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is it " virtue signalling" or just a good thing?

(199 Posts)
PECS Wed 05-Dec-18 09:26:50

Some schools are suggesting donations to the town foodbank rather than gifts for teachers...

annsixty Wed 05-Dec-18 09:33:00

I think it is an excellent idea.
Our friends asked for the same for their Golden Wedding celebrations and the guests were delighted and a very large package went to the food bank.
Win win all round.

gillybob Wed 05-Dec-18 09:38:58

I think it’s a brilliant idea . We have a large ( much relied on) food bank in our town . Not sure how to go about making the suggestion though. I suspect some of the families at my DGC’s primary probably use the food bank themselves .

GrannyGravy13 Wed 05-Dec-18 09:47:00

I think the whole thing could be used as a learning tool for the children, "the true spirit of Christmas" Brilliant idea 🎄🤶🎅🏻🎁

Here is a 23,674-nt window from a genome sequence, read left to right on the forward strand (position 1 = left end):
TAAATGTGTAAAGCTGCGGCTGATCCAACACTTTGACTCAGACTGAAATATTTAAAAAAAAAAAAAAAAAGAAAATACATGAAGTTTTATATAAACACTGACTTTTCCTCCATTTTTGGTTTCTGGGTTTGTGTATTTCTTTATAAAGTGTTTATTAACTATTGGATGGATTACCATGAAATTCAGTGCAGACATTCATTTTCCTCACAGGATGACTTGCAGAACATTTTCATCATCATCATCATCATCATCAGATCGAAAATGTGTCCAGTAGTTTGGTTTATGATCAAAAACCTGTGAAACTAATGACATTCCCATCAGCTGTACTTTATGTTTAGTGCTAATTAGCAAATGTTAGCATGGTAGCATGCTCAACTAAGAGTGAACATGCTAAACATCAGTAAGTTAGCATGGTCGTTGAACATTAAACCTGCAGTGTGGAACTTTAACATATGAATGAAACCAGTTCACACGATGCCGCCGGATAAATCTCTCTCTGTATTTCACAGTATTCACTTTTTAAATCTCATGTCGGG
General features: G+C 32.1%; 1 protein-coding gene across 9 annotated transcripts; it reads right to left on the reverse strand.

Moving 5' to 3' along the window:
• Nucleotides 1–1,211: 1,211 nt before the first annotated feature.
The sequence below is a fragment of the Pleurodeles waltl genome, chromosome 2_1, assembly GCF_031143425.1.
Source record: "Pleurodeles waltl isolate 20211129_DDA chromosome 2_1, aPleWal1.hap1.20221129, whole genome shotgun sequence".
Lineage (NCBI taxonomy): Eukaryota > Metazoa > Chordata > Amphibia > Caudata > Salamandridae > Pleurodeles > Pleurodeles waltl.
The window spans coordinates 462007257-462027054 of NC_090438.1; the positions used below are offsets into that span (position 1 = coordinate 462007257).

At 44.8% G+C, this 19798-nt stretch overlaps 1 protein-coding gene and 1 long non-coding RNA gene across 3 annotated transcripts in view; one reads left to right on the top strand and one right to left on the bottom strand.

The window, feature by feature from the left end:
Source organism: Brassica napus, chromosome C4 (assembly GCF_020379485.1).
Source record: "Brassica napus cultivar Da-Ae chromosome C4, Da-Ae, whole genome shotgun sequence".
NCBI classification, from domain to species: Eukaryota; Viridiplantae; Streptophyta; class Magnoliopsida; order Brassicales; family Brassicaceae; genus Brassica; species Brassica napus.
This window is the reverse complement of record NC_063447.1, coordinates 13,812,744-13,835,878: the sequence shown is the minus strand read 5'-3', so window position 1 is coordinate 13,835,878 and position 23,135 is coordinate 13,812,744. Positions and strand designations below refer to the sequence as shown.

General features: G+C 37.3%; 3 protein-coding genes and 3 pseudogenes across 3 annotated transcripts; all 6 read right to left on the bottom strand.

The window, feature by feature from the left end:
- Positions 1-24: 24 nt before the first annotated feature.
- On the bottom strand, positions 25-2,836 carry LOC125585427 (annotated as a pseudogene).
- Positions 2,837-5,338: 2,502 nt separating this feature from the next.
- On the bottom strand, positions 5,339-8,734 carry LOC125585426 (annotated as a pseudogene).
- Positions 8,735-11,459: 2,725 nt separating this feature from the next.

Maggiemaybe Wed 05-Dec-18 09:49:04

True, gillybob. I worked in a school in a very deprived area and some of the letters sent out asking for donations made me very uncomfortable. Then parents who had next to nothing would sometimes prove the most generous.

NotSpaghetti Wed 05-Dec-18 09:50:02

Yes, I agree, good idea. Teachers can still have cards and good wishes.

NotSpaghetti Wed 05-Dec-18 09:51:02

And is it really “virtue signaling”?

maryeliza54 Wed 05-Dec-18 09:52:57

Who would call it virtue signalling? The vast majority of teachers say a home made card from the child is treasured and really really don’t want gifts. This is an excellent solution if parents feel they simply have to give a gift. I hate the phrase btw

Bathsheba Wed 05-Dec-18 09:53:26

I think it's a marvellous idea.

gillybob Wed 05-Dec-18 09:53:55

Those letters asking for donations are a huge problem Maggiemaybe . £2 -£3 might seem chicken feed to some people but to those relying on a food bank it is impossible to find.

TerriBull Wed 05-Dec-18 09:54:18

Really makes sense, I've got a friend who was a teacher, very similar gifts at such times, how many boxes of chocolates can one person consume grin

On a similar note I think I read recently, a directive from a private school to parents "try to keep teacher gifts to a maximum of £50" shock I mean why would you, shocking amount! Much better to donate to a real need, than waste money on gesture friperies that often aren't wanted.

NotSpaghetti Wed 05-Dec-18 09:54:42